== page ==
This can be done in one of two ways – positively or negatively. An example of a positive financial incentive for these industries to stop polluting and begin acting in the interest of the environment would be the emissions credit trading program. (I personally am a strong proponent of emissions trading programs as the ideal market-based solution for climate change). Another example would be a state or federal subsidy system that, instead of giving out subsidies based on projected need levels, provides financial rewards for certain climate-smart actions taken by the industry and limits rewards for those who do not do so. (This would, of course, have to be adjusted for agriculture, since farmers are at the mercy of unknown weather patterns). On the other hand, an example of a negative financial incentive would be (as mentioned above) the reduction of subsidies based on proposed need or the implementation of an industry-adjustable carbon tax. These strategies would, of course, be used within the framework of the CPP and states would be able to customize their own plans in order to best utilize their markets.
There are two common criticisms of this method, both of which I will seek to defend here. The first criticism states that a market-based method is unreliable because price incentives vary by industry and over time. This is true, but the flexibility of the approach allows for such adjustments in much the same way that our market economy allows for variable interest rates, etc. In addition, the broad regulatory approach advocated by others eliminates this flexibility altogether, making it even more unrealistic than the approach advocated herein. The second criticism states that a market-based method is unrealistic simply because it has been hard-wired in American culture since the Boston Tea Party to dislike taxation. However, this tax would be in place of 1) the excessive current cost to every American of the environmental damage going on already, and 2) the astronomical future cost that such damage will cost us if we do not change.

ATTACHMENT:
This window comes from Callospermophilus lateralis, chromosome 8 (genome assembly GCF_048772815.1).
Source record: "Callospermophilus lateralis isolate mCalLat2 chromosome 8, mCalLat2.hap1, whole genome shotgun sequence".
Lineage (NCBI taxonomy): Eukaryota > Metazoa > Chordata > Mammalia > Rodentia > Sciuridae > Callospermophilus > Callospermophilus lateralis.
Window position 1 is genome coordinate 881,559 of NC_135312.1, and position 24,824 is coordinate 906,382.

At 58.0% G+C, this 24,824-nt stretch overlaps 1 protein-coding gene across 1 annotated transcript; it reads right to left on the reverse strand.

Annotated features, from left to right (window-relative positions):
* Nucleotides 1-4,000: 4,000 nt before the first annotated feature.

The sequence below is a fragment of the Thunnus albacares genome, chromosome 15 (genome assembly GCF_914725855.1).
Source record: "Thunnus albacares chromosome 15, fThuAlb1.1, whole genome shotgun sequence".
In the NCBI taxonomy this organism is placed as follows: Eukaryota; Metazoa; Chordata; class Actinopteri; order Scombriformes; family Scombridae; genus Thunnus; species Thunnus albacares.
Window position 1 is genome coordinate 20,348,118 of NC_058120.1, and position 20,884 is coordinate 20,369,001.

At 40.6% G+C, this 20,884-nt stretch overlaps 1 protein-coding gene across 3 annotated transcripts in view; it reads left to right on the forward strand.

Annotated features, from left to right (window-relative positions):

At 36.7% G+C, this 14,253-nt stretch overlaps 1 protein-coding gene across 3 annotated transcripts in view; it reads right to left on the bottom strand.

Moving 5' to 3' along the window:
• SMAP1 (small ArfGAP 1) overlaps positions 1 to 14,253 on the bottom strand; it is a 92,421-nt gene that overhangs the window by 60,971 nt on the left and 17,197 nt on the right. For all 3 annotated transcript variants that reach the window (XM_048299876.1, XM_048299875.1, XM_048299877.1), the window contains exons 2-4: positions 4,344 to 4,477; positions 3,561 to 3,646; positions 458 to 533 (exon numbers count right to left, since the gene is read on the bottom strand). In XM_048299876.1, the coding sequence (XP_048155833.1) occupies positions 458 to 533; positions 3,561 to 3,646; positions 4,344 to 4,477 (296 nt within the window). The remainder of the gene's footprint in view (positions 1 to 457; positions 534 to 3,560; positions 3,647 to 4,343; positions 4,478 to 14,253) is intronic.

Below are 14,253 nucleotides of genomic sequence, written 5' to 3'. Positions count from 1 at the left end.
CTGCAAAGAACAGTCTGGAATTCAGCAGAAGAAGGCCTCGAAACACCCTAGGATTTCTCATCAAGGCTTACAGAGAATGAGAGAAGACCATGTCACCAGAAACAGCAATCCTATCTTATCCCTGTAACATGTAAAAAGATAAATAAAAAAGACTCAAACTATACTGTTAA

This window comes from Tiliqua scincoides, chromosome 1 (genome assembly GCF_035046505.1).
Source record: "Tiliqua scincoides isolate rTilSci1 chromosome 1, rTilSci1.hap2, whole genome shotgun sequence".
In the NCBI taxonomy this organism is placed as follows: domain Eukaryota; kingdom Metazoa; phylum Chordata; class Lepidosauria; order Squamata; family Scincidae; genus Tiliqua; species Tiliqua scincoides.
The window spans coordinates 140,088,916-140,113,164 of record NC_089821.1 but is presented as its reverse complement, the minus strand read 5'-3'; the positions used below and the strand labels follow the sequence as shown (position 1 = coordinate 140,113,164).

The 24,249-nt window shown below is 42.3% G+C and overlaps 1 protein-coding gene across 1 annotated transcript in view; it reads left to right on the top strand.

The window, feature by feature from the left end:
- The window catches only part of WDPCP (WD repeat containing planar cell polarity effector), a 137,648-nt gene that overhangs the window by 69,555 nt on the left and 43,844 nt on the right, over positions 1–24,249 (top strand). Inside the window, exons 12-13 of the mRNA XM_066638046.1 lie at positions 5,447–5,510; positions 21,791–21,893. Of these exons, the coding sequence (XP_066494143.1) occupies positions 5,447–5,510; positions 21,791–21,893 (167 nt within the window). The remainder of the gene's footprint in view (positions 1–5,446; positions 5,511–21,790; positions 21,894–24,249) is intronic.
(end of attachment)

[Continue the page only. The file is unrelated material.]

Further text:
(As an aside, the CPP is another avenue for the agricultural and environmental sectors to work together, and it shows that the two camps do not have to be adversaries. Farmers are actually the perfect way to implement such a strategy, for they own and use a large percentage of the land in our country. If given the proper incentives and rewards, they could utilize land and forests to sequester carbon, reduce erosion, clean out water sources, and much more. Many of the influences in the agriculture industry right now come from input-producing companies and a system of mass-produced food that demands constant supply, so it makes sense that, on average, farmers are not incentivized to implement environmentally-smart practices.)
Here in the U.S., we tend to think we’re at the center of the world. We think that our process towards clean energy and the land preservation is the only one that exists, but we forget that most of Europe is far ahead of us in this regard. The Swiss are light years ahead of us in the effort to clean up transportation, the Germans are putting us to shame in the development of clean energy sources, and the Norwegians have been taking measures to preserve land and natural resources far longer than we have. The industries of the Industrial Revolution that have carried us to this point are running out of their required resources and will need be replaced by new sources of energy before too long. For those worried about the economic effects of such industry turnover on the working classes, this transition does not mean the elimination of our energy or power production economy – it simply means that a necessary shift to other sources of power is occurring.
Our world’s resources – water, oil, aquifers, land, etc – are being quickly depleted. In the last 30 years, Pakistan, Saudi Arabia, Yemen, and several areas of India have sucked their natural aquifers dry and now have to tax their citizens more in order to have the resources to import food. Countries in western and northern Africa are facing droughts due to the increased heat and lack of rainfall that has occurred. Russia’s 2010 heat wave that killed hundreds, tanked the economy, and destroyed an entire wheat crop is yet another warning sign that we can’t continue down this road much longer. As one of the most powerful and influential countries in the world, the United States needs to embrace its role as a leader in the climate change mitigation and environmental preservation efforts. In short, we need to use the system we have – a capitalist democracy, flawed as it may be – to create practical incentives for polluting industries to change their behavior.